Chile and Uruguay are among the less corrupt and most transparent countries of the region while Venezuela stands at the opposite end, among the worst cases in the world, according to the latest annual report from Transparency International officially released in Berlin.
At world level Uruguay figures in position 24 in the 178 countries list that ranks “corruption perception”. Chile ranks 21, while a year ago (2009) together with Uruguay they both shared position 25.
Denmark, New Zealand, Singapore and Sweden are top of the TI list with the lowest “corruption perception” with Somalia (178), Burma (177) and Afghanistan (176) bottom of the list.
President Hugo Chavez Venezuela and in the process of becoming a Mercosur full member ranks 164, two points lower than last year’s position 162.
As to the other Mercosur members, Brazil stands at position 69 in the TI world ranking, but an improvement from last year’s 75.
Argentina on the other hand remains in the bottom half ranking, position 105, which is a one point advance over last year’s position 106.
Paraguay the other Mercosur full member occupied position 154 in 2009 and a year later is ranked 146. The landlocked country has a long tradition of strong “corruption perception”, particularly as a smuggling hub in the heart of South America, mainly to neighbouring Brazil and Argentina.
When President (and former bishop) Fernando Lugo took office in 2008, one of his main electoral promises was precisely to combat corruption.
Deeply ingrained in the country’s culture, the Paraguayan president does not seem to have advanced much on his promises to combat corruption.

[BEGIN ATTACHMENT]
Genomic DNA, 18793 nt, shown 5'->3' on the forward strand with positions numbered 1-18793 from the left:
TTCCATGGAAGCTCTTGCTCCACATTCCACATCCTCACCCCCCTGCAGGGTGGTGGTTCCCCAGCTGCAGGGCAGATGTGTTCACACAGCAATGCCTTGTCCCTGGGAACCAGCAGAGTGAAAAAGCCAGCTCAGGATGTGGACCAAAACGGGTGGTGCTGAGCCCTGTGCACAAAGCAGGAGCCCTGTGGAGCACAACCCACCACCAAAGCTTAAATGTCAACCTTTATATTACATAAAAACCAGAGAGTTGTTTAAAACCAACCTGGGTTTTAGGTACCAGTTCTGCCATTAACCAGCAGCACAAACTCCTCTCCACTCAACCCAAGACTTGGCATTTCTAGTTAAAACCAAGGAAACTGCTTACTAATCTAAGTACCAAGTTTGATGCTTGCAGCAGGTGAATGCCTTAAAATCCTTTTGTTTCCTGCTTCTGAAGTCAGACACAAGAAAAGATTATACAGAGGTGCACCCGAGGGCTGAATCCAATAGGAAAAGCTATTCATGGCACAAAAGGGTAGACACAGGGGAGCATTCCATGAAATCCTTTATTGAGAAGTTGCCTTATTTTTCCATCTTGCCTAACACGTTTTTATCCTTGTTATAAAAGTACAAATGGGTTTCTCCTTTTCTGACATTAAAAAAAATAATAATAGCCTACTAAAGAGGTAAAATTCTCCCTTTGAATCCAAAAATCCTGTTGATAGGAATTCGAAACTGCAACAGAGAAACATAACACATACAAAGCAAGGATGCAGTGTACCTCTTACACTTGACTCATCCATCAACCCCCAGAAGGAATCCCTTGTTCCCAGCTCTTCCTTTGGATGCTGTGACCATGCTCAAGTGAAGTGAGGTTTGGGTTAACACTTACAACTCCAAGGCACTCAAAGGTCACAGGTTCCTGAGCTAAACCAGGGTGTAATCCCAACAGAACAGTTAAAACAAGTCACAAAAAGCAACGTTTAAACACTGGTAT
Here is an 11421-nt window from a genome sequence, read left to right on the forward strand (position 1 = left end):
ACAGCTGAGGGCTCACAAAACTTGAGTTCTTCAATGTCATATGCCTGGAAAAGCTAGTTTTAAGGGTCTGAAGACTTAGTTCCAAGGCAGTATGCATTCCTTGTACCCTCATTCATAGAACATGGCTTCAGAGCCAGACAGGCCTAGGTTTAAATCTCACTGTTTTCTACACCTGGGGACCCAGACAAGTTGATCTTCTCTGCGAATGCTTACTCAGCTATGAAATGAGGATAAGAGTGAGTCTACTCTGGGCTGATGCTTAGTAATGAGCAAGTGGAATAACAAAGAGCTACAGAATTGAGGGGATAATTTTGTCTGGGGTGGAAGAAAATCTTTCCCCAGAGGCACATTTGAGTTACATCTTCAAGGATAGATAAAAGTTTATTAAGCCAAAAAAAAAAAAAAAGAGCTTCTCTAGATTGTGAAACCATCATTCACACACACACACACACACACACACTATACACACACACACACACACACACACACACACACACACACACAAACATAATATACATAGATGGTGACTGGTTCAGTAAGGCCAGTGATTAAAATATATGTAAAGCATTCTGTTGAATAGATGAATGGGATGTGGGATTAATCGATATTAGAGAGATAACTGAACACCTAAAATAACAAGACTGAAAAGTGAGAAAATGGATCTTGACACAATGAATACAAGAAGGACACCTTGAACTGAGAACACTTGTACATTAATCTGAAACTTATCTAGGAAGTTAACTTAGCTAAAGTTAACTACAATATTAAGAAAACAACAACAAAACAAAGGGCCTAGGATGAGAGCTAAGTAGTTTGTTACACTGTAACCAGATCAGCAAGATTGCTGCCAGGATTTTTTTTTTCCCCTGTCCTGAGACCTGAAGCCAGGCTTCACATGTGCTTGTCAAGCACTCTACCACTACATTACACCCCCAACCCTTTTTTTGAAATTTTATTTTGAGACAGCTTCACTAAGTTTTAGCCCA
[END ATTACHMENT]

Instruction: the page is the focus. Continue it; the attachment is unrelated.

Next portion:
Bolivia, Ecuador and Cuba (once thought to be an example of no-corruption) figure between the least transparent countries in the region and their positions have deteriorated in the last twelve months.
The TI report points out that corruption has a major impact on countries trying to combat financial instability, climate change and poverty.
“When governments are investing huge sums of resources to combat the world’s most urgent problems such as instability in financial markets, climate change and poverty, corruption remains as a major obstacle”, reads the report.
The report insists that governments must integrate measures to combat corruption in all fields, be it to address the financial crisis, climate change or eradicate poverty and strongly recommends the implementation of the United Nations Convention against Corruption, which it describes “as the only world initiative that can be a framework to finish with corruption”.
IT president Huguette Labelle said corruption “is not acceptable” because “many poor and vulnerable people continue to suffer its consequences worldwide”.
Regarding the so called rich countries, TI considers that since members of the Organization for Economic Cooperation and Development have practically remained in the same positions compared to last year’s report, it is clear evidence that “all countries must address the issue of corruption”.
If efforts are not undertaken globally, “political solutions” for many problems run the risk of not being applicable adds the TI report.
Since 1995 TI publishes an annual report on “corruption perception” with a ten point scale which begins at zero points for corrupt countries and 10 points for transparent members of the world community.